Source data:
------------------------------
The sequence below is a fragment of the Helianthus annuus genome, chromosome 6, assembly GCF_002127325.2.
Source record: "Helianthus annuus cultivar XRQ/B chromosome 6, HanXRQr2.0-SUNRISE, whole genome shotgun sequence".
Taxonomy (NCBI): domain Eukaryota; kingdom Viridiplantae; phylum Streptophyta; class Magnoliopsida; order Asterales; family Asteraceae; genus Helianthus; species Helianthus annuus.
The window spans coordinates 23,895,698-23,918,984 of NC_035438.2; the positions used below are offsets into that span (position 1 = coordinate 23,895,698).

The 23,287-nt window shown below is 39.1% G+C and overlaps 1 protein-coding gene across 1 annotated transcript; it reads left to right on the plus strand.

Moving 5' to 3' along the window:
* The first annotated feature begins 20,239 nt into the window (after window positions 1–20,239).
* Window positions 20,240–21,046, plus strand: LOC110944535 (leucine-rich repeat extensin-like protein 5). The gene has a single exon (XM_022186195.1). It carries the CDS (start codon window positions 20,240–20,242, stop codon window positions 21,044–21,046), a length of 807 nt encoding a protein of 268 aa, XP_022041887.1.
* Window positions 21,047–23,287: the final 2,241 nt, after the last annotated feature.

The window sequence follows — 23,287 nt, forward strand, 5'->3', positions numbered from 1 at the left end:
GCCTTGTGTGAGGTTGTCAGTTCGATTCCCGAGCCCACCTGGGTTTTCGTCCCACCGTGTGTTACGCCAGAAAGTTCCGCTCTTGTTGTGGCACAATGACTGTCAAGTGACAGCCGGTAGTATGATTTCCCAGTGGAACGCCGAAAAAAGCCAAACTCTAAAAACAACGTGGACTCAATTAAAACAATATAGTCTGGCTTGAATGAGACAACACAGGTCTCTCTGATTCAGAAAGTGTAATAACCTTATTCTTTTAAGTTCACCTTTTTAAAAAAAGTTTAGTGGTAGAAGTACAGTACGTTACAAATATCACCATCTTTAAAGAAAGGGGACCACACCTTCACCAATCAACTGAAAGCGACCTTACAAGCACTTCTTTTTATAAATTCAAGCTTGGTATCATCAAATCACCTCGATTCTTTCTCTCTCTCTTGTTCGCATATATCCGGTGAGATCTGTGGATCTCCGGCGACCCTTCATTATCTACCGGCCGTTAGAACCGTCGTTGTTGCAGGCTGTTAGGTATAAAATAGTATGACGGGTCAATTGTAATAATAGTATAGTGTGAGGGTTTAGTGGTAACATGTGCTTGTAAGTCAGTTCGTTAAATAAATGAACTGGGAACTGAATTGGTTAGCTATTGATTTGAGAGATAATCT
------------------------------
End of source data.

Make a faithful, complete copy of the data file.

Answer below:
The sequence below is a fragment of the Helianthus annuus genome, chromosome 6, assembly GCF_002127325.2.
Source record: "Helianthus annuus cultivar XRQ/B chromosome 6, HanXRQr2.0-SUNRISE, whole genome shotgun sequence".
Taxonomy (NCBI): domain Eukaryota; kingdom Viridiplantae; phylum Streptophyta; class Magnoliopsida; order Asterales; family Asteraceae; genus Helianthus; species Helianthus annuus.
The window spans coordinates 23,895,698-23,918,984 of NC_035438.2; the positions used below are offsets into that span (position 1 = coordinate 23,895,698).

The 23,287-nt window shown below is 39.1% G+C and overlaps 1 protein-coding gene across 1 annotated transcript; it reads left to right on the plus strand.

Moving 5' to 3' along the window:
* The first annotated feature begins 20,239 nt into the window (after window positions 1–20,239).
* Window positions 20,240–21,046, plus strand: LOC110944535 (leucine-rich repeat extensin-like protein 5). The gene has a single exon (XM_022186195.1). It carries the CDS (start codon window positions 20,240–20,242, stop codon window positions 21,044–21,046), a length of 807 nt encoding a protein of 268 aa, XP_022041887.1.
* Window positions 21,047–23,287: the final 2,241 nt, after the last annotated feature.

The window sequence follows — 23,287 nt, forward strand, 5'->3', positions numbered from 1 at the left end:
GCCTTGTGTGAGGTTGTCAGTTCGATTCCCGAGCCCACCTGGGTTTTCGTCCCACCGTGTGTTACGCCAGAAAGTTCCGCTCTTGTTGTGGCACAATGACTGTCAAGTGACAGCCGGTAGTATGATTTCCCAGTGGAACGCCGAAAAAAGCCAAACTCTAAAAACAACGTGGACTCAATTAAAACAATATAGTCTGGCTTGAATGAGACAACACAGGTCTCTCTGATTCAGAAAGTGTAATAACCTTATTCTTTTAAGTTCACCTTTTTAAAAAAAGTTTAGTGGTAGAAGTACAGTACGTTACAAATATCACCATCTTTAAAGAAAGGGGACCACACCTTCACCAATCAACTGAAAGCGACCTTACAAGCACTTCTTTTTATAAATTCAAGCTTGGTATCATCAAATCACCTCGATTCTTTCTCTCTCTCTTGTTCGCATATATCCGGTGAGATCTGTGGATCTCCGGCGACCCTTCATTATCTACCGGCCGTTAGAACCGTCGTTGTTGCAGGCTGTTAGGTATAAAATAGTATGACGGGTCAATTGTAATAATAGTATAGTGTGAGGGTTTAGTGGTAACATGTGCTTGTAAGTCAGTTCGTTAAATAAATGAACTGGGAACTGAATTGGTTAGCTATTGATTTGAGAGATAATCT